Forty crowns were produced using CAD-CAM technology with Lava frame Y-TZP blocks (3M ESPE, Seefeld, Germany). The Lava CAD-CAM system includes an optical scanner (Lava Scan), a CAM machine (Lava Form) and a sintering oven (Lava Therm). CAD-CAM Y-TZP cores that were 1.0 mm thick with a 50-µm virtual spacer layer were milled at a commercial dental laboratory (Lava milling center, Dental Center, Tel-Aviv). The Lava zirconia copings were designed with a loop (4-mm outer diameter and 2-mm inner diameter) extending coronally from the occlusal surface to facilitate tensile loading (Figure 5A) [33]. The 40 prepared teeth were randomly assigned to two groups (2 × 20). In the first group, the dentin surfaces were pretreated with Colgate Sensitive Pro-Relief Desensitizing Paste using prophy cups with light pressure according to the manufacturer’s recommendations. In the second group, which served as the control group, the dentin surfaces were not pretreated. Y-TZP copings were placed on each tooth, which was then stored at 37 °C under 100% humidity for 2 weeks, resembling a period of reevaluation prior to final cementation. In each group, two luting agents were evaluated (2 × 10): an RMGIC (RelyX Luting 2/3M ESPE) and an SARC (RelyX U-200/3M ESPE). Prior to cementation, the areas of the axial and occlusal surfaces of each prepared tooth were measured as previously described [33]. The intaligo surfaces of the crowns were cleaned with Ivoclean (Ivoclar Vivadent, Schaan, Liechtenstein). The cements were used according to the manufacturer’s recommendations. RelyX U-200 was light-cured for 20 s from each surface by Elipar FreeLight 2 (3M ESPE, St. Paul, MN, USA). Each crown was cemented to its tooth in a standardized manner under a constant load of 10 kg (Force gauge, FG 20, Lutron, Taiwan) for 10 min and allowed to set for 24 h.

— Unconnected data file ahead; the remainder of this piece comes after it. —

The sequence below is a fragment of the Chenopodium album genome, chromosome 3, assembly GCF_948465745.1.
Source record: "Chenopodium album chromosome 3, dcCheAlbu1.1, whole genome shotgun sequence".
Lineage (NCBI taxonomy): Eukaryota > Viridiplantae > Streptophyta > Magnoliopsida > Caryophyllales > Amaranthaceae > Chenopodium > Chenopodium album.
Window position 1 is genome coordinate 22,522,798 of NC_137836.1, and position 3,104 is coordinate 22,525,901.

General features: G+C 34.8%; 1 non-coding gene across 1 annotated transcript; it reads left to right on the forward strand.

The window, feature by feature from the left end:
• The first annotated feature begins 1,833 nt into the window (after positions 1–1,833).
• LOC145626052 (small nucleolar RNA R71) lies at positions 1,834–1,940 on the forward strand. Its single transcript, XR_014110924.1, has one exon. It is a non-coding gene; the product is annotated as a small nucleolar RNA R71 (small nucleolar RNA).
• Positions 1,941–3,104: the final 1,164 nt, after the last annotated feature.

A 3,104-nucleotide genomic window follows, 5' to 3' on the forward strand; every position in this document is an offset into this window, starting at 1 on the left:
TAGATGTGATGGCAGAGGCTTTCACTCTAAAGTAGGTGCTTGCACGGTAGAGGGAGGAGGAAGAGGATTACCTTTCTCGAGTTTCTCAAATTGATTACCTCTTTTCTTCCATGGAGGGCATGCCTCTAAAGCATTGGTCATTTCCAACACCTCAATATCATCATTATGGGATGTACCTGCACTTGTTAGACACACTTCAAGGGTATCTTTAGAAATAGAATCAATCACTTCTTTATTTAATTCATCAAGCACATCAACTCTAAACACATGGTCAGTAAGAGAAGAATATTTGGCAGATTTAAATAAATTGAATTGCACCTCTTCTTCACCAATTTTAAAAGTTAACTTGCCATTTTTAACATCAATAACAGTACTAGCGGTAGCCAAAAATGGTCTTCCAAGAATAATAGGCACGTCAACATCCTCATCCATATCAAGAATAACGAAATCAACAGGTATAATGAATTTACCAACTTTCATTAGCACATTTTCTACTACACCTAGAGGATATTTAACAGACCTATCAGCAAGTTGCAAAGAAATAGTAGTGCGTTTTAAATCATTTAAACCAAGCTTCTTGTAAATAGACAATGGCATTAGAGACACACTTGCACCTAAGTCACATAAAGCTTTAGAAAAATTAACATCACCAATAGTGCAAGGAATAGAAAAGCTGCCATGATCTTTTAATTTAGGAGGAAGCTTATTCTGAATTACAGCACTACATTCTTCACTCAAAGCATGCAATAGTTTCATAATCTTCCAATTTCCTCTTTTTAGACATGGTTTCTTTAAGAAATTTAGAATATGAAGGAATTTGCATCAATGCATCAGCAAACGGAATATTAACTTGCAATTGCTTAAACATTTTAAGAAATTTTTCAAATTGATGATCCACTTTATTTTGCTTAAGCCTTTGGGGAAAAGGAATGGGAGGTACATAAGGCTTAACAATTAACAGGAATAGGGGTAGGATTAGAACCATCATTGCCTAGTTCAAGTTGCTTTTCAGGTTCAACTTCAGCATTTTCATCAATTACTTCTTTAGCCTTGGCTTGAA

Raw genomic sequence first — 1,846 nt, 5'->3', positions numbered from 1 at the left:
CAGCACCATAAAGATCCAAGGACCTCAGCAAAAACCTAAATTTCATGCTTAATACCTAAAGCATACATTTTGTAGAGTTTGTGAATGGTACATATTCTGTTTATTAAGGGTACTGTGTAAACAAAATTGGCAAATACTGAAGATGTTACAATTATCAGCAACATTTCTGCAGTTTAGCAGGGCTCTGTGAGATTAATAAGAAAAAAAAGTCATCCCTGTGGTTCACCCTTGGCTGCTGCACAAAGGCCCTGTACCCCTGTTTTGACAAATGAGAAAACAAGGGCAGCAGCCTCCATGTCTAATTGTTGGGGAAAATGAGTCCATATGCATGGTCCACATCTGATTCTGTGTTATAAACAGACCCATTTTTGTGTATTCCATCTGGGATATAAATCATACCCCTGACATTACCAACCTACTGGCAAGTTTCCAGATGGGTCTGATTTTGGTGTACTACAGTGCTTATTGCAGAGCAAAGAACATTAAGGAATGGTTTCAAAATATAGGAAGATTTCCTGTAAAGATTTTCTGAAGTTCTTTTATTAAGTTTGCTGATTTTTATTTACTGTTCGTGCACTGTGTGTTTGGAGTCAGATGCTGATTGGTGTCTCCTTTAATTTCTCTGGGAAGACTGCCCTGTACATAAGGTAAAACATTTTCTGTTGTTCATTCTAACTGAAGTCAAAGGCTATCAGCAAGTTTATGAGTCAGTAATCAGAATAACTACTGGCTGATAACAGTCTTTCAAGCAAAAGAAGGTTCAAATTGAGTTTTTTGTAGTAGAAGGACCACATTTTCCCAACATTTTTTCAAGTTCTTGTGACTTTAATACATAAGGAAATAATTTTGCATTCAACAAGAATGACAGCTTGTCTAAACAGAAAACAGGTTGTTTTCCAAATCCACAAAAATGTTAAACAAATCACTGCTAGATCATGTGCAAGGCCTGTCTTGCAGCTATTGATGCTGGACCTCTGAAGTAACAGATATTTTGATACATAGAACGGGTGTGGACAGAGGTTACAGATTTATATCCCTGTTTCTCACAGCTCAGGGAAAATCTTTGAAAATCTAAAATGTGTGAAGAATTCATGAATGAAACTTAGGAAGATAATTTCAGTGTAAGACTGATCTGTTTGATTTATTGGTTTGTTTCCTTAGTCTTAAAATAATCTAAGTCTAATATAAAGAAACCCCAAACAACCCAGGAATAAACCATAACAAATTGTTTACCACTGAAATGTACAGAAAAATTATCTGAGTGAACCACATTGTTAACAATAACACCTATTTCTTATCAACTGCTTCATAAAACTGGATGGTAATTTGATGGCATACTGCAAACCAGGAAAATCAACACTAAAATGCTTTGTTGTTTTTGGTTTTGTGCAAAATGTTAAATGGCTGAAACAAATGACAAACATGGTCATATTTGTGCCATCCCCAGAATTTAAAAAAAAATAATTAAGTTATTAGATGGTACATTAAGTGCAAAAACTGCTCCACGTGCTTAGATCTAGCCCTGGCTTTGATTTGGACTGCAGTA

To determine whether there were differences between the test groups prior to cementation, two additional examples of prepared teeth from each group were inspected under SEM (Quantum 2000) in high vacuum mode following gold sputter coating. The acquisition conditions were as follows: 25 kV, 90 µA and 200–1000× magnification.